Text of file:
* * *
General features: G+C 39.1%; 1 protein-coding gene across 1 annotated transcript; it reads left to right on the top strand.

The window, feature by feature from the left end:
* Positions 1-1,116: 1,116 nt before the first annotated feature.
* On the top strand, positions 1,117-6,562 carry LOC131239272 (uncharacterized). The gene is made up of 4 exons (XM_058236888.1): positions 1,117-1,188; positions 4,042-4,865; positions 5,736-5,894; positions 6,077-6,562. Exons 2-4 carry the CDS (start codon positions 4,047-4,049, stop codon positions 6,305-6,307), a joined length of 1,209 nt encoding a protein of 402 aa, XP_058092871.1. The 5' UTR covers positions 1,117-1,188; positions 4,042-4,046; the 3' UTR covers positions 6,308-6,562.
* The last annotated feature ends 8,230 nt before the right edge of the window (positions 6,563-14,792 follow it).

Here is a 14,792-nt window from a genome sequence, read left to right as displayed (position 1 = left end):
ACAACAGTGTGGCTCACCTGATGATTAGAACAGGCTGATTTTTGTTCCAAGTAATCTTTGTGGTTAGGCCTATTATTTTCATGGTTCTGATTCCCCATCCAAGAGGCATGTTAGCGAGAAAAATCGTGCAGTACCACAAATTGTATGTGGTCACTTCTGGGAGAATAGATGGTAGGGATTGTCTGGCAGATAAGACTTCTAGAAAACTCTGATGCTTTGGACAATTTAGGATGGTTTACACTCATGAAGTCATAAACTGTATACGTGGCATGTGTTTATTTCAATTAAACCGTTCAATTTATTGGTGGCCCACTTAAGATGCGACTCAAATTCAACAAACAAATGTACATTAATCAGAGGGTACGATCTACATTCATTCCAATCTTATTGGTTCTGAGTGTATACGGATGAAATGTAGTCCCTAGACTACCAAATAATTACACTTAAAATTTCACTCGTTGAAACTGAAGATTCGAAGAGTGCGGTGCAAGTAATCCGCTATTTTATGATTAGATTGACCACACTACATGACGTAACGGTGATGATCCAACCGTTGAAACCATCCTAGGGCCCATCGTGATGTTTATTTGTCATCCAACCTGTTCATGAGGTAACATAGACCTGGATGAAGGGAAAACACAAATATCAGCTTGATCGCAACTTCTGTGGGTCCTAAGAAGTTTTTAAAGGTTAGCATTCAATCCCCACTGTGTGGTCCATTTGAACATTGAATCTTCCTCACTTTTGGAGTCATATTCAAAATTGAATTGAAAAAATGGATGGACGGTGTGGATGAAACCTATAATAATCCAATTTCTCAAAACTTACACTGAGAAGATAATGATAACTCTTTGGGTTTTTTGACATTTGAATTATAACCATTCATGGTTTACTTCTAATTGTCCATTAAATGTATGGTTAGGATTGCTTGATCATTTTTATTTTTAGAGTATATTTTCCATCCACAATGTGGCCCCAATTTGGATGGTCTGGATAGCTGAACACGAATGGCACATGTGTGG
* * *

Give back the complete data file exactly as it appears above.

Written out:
General features: G+C 39.1%; 1 protein-coding gene across 1 annotated transcript; it reads left to right on the top strand.

The window, feature by feature from the left end:
* Positions 1-1,116: 1,116 nt before the first annotated feature.
* On the top strand, positions 1,117-6,562 carry LOC131239272 (uncharacterized). The gene is made up of 4 exons (XM_058236888.1): positions 1,117-1,188; positions 4,042-4,865; positions 5,736-5,894; positions 6,077-6,562. Exons 2-4 carry the CDS (start codon positions 4,047-4,049, stop codon positions 6,305-6,307), a joined length of 1,209 nt encoding a protein of 402 aa, XP_058092871.1. The 5' UTR covers positions 1,117-1,188; positions 4,042-4,046; the 3' UTR covers positions 6,308-6,562.
* The last annotated feature ends 8,230 nt before the right edge of the window (positions 6,563-14,792 follow it).

Here is a 14,792-nt window from a genome sequence, read left to right as displayed (position 1 = left end):
ACAACAGTGTGGCTCACCTGATGATTAGAACAGGCTGATTTTTGTTCCAAGTAATCTTTGTGGTTAGGCCTATTATTTTCATGGTTCTGATTCCCCATCCAAGAGGCATGTTAGCGAGAAAAATCGTGCAGTACCACAAATTGTATGTGGTCACTTCTGGGAGAATAGATGGTAGGGATTGTCTGGCAGATAAGACTTCTAGAAAACTCTGATGCTTTGGACAATTTAGGATGGTTTACACTCATGAAGTCATAAACTGTATACGTGGCATGTGTTTATTTCAATTAAACCGTTCAATTTATTGGTGGCCCACTTAAGATGCGACTCAAATTCAACAAACAAATGTACATTAATCAGAGGGTACGATCTACATTCATTCCAATCTTATTGGTTCTGAGTGTATACGGATGAAATGTAGTCCCTAGACTACCAAATAATTACACTTAAAATTTCACTCGTTGAAACTGAAGATTCGAAGAGTGCGGTGCAAGTAATCCGCTATTTTATGATTAGATTGACCACACTACATGACGTAACGGTGATGATCCAACCGTTGAAACCATCCTAGGGCCCATCGTGATGTTTATTTGTCATCCAACCTGTTCATGAGGTAACATAGACCTGGATGAAGGGAAAACACAAATATCAGCTTGATCGCAACTTCTGTGGGTCCTAAGAAGTTTTTAAAGGTTAGCATTCAATCCCCACTGTGTGGTCCATTTGAACATTGAATCTTCCTCACTTTTGGAGTCATATTCAAAATTGAATTGAAAAAATGGATGGACGGTGTGGATGAAACCTATAATAATCCAATTTCTCAAAACTTACACTGAGAAGATAATGATAACTCTTTGGGTTTTTTGACATTTGAATTATAACCATTCATGGTTTACTTCTAATTGTCCATTAAATGTATGGTTAGGATTGCTTGATCATTTTTATTTTTAGAGTATATTTTCCATCCACAATGTGGCCCCAATTTGGATGGTCTGGATAGCTGAACACGAATGGCACATGTGTGG